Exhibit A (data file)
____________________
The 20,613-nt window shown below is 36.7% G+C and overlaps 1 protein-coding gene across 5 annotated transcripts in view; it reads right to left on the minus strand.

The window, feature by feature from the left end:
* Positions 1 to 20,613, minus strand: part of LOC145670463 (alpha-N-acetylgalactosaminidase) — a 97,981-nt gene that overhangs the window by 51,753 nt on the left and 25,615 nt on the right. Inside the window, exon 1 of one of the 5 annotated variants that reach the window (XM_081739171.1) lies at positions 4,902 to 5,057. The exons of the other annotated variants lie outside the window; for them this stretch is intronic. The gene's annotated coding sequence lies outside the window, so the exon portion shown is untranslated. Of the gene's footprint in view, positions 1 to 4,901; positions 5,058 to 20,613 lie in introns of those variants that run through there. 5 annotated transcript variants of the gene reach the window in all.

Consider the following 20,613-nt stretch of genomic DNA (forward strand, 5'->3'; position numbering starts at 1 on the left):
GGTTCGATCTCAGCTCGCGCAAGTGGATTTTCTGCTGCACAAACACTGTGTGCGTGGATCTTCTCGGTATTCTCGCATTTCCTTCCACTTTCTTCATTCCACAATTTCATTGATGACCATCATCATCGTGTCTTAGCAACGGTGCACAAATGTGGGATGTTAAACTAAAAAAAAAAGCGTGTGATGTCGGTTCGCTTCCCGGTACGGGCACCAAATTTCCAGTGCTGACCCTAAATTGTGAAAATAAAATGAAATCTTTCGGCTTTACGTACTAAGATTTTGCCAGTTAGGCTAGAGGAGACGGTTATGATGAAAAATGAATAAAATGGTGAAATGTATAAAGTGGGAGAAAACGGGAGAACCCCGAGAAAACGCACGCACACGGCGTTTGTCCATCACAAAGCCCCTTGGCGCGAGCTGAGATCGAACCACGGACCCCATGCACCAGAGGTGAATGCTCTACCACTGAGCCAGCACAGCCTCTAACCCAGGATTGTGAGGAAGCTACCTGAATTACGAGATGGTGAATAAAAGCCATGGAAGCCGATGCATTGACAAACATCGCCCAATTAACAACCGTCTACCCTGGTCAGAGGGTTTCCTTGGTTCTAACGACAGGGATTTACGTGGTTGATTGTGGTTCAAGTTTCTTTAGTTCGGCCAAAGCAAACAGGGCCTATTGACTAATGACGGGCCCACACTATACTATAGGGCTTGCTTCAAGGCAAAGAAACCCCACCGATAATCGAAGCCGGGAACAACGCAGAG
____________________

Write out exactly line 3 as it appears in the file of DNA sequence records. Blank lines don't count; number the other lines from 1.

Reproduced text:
* Positions 1 to 20,613, minus strand: part of LOC145670463 (alpha-N-acetylgalactosaminidase) — a 97,981-nt gene that overhangs the window by 51,753 nt on the left and 25,615 nt on the right. Inside the window, exon 1 of one of the 5 annotated variants that reach the window (XM_081739171.1) lies at positions 4,902 to 5,057. The exons of the other annotated variants lie outside the window; for them this stretch is intronic. The gene's annotated coding sequence lies outside the window, so the exon portion shown is untranslated. Of the gene's footprint in view, positions 1 to 4,901; positions 5,058 to 20,613 lie in introns of those variants that run through there. 5 annotated transcript variants of the gene reach the window in all.